Below are some recent restoration projects – there are more frames in the following pages.
A frame for Schedoni
We were recently asked to do some minor restorations to a frame for this painting by Bartolomeo Schedoni (1578-1615). The frame is from the 19th Century, not contemporary with the painting but of exceptional quality. I think that the frame is Roman? from about 1780/1800.
All the ornament is carved and perfectly gilded. Particular care has been taken in the gilding and the contrast between flat and burnished areas – just look at the shell-like leaf on the burnished background below!Some two complete rows of ornament was missing – you can see the ‘shadow’ of something that was there in the photo above. We decided not to replace this. It is still overall a very handsome frame and whoever made it in whatever workshop were very skilled.
Bringing back to life a 17C French frame.
A chance purchase at an auction of a bronze painted frame has led to many hours of conservation work to bring it back to an original surface.
Looking at the back I could see that it was walnut, which interestingly is on a slant at the back, this being a way of minimising the amount of walnut (expensive).
The first thing to do was remove the (later) slip. The bronze paint was removed fairly easily with paintstripper but my hope that beneath would be walnut and water-gilded gold was not to be realised.
Instead, under the thick bronze paint was a thick coat of gesso.
The thickness of the gesso had obscured much of the detail of the carving.
Gesso is soluble in water, warm water is best – it can be a messy business – I have a steam-producing machine and the legendary sucker from Mr Willi in Switzerland, itself lovingly restored by Devon at Robson and Francis in Brixton.
The reason why it is possible to do this is that the original gilding, the surface I am trying to get to, is oil gilded and so not soluble in water. However the surface that gilding is on, a clay type surface (black, yellow and red in different parts of the moulding) is water soluble and wants to dissolve. So picking away at the surface has to be done as carefully as the thick later-gesso will allow.
In the gesso I have found lots of dust mixed in and hairs from the brush that applied it. There are old repairs in putty and lots of filled-in worm holes from which I have carefully extracted the gesso. The hours spent carefully scraping and picking, revealing the detail in the flower heads and leaves, have given me time to consider the passing of time, the centuries contained in these layers. I think of the person who carved this frame, in the 1680’s or thereabouts, the hours spent carving the flower-heads, the deep under-cutting and, of course,the painting it must have been made for. I think of the future – where it may end up next, and who might do what to it. This one object has also allowed people to live – a good job, money, for the original workshop; for the person who covered it in the gesso another living and now me: what I am doing now, keeps me going.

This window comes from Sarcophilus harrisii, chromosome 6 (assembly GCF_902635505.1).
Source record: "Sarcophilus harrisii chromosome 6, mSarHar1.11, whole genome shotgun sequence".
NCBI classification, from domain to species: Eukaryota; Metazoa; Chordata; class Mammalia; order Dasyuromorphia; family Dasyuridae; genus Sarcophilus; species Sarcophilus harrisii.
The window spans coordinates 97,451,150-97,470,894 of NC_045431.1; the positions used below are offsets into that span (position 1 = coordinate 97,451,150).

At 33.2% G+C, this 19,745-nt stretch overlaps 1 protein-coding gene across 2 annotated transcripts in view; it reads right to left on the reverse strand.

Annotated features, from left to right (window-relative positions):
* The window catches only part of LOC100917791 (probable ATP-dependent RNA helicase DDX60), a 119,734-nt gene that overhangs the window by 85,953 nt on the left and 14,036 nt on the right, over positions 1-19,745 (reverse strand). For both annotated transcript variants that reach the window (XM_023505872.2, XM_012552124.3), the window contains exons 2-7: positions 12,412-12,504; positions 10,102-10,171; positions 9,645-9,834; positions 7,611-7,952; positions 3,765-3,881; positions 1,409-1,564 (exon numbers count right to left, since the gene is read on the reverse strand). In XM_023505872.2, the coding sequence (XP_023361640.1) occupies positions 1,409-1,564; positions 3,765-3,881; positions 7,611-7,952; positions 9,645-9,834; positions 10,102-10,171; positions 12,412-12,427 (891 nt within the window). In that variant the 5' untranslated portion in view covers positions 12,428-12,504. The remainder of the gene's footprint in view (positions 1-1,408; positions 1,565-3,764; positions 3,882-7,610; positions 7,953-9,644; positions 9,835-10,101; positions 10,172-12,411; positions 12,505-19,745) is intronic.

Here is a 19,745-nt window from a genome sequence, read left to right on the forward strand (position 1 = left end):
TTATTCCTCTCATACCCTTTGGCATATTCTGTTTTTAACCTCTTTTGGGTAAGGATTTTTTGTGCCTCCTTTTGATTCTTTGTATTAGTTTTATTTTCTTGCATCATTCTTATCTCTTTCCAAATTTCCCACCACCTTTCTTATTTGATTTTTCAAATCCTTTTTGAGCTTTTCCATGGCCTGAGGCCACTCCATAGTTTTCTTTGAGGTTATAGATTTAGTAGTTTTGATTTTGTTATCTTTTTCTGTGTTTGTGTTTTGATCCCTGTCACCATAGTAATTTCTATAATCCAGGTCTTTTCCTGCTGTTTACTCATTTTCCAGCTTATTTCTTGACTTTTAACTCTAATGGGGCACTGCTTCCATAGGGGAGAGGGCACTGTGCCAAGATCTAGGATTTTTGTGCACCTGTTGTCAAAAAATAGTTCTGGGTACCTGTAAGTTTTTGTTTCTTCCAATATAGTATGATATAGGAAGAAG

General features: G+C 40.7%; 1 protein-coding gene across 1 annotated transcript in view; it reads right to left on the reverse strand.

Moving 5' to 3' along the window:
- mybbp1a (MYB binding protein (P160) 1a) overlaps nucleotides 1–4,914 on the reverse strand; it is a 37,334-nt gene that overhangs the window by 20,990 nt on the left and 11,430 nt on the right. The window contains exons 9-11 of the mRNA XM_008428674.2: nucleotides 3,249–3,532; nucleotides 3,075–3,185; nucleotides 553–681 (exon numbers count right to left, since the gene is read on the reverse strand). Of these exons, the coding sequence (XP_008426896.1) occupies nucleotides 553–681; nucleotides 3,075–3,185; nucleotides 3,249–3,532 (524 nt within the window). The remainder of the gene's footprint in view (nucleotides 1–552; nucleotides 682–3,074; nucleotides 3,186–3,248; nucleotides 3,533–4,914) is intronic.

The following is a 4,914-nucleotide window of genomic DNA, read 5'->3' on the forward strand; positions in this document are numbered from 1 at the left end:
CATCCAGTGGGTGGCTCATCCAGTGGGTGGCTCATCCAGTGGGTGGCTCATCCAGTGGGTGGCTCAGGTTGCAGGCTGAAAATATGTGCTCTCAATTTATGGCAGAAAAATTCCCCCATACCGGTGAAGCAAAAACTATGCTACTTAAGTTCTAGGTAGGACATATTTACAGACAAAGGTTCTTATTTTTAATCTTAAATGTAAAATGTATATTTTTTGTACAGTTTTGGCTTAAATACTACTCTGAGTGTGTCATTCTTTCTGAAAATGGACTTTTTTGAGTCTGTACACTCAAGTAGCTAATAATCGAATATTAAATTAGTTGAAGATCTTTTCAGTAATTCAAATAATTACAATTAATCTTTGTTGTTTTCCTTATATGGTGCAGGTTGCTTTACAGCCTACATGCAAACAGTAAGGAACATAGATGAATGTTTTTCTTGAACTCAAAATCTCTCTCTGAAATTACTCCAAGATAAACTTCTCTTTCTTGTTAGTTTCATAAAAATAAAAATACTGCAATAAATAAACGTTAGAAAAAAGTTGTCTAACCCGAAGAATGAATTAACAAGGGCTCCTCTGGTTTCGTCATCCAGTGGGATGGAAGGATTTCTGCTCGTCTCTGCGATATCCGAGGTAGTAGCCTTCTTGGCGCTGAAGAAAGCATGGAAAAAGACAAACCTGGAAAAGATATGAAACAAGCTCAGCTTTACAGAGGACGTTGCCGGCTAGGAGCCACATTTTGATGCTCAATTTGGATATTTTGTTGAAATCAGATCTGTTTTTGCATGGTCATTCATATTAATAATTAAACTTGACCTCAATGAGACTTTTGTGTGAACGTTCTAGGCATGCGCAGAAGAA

It is coming together – the best part of doing a job like this is the beginning, the excitement, and the end – finally seeing all of a piece what has been revealed. The gesso dust is very fine and leaves a chalky residue as the water dries out, the middle section in this photograph. The part on the left is wetter, more saturated and looks less chalky.
Now finished removing gesso – here carefully washing off the last residue of gesso on a lovely Spring day.
This Lovely little French Louis quinze frame was recently dry-stripped to give a decappé finish. It is remarkable that so much work went into making something so small – the sight size is just over 8×6″ – the section, design, carving, recutting and gilding all done with the great craftsmanship that is so reliably typical of frames made in Paris in this period. This example needs some repairs, hardly visible in this photograph, but otherwise is all there.
English 17C Laurel and Berry frame, part dry-stripped.
Sometimes these frames have an oakleaf and acorn pattern, sometimes laurel and berry. This one is not very clearly either …
The frame is 17th Century, English. Standard 30 x 25″ portrait size. Someone thought it a good idea (19th C?) to paint the original silver leafed frame brown with an oil gilded sight edge. What makes it stranger is the brown paint has been given a bit of wood-graining. This photo shows it half-stripped, the brown paint manually picked away from the silver. The frame will be lacquered when the brown paint has been fully removed – this will prevent the silver from oxidising and going an irreversible black. Originally the lacquer would probably have been yellowish, so that the silver becomes more gold-like in appearance.
18C Louis XIV centre and corner frame, partially stripped.
I have removed later gilding from many frames over twenty years but am still astonished by the difference a few microns of ill-conceived regilding can make – and not just to the surface of the frame but to the whole design of the thing which relies on the detail of the carving and recutting of the gesso – all lost. I am not sure why anyone ever thought this was a good idea – but I am glad they did as it gives us a chance to remove it!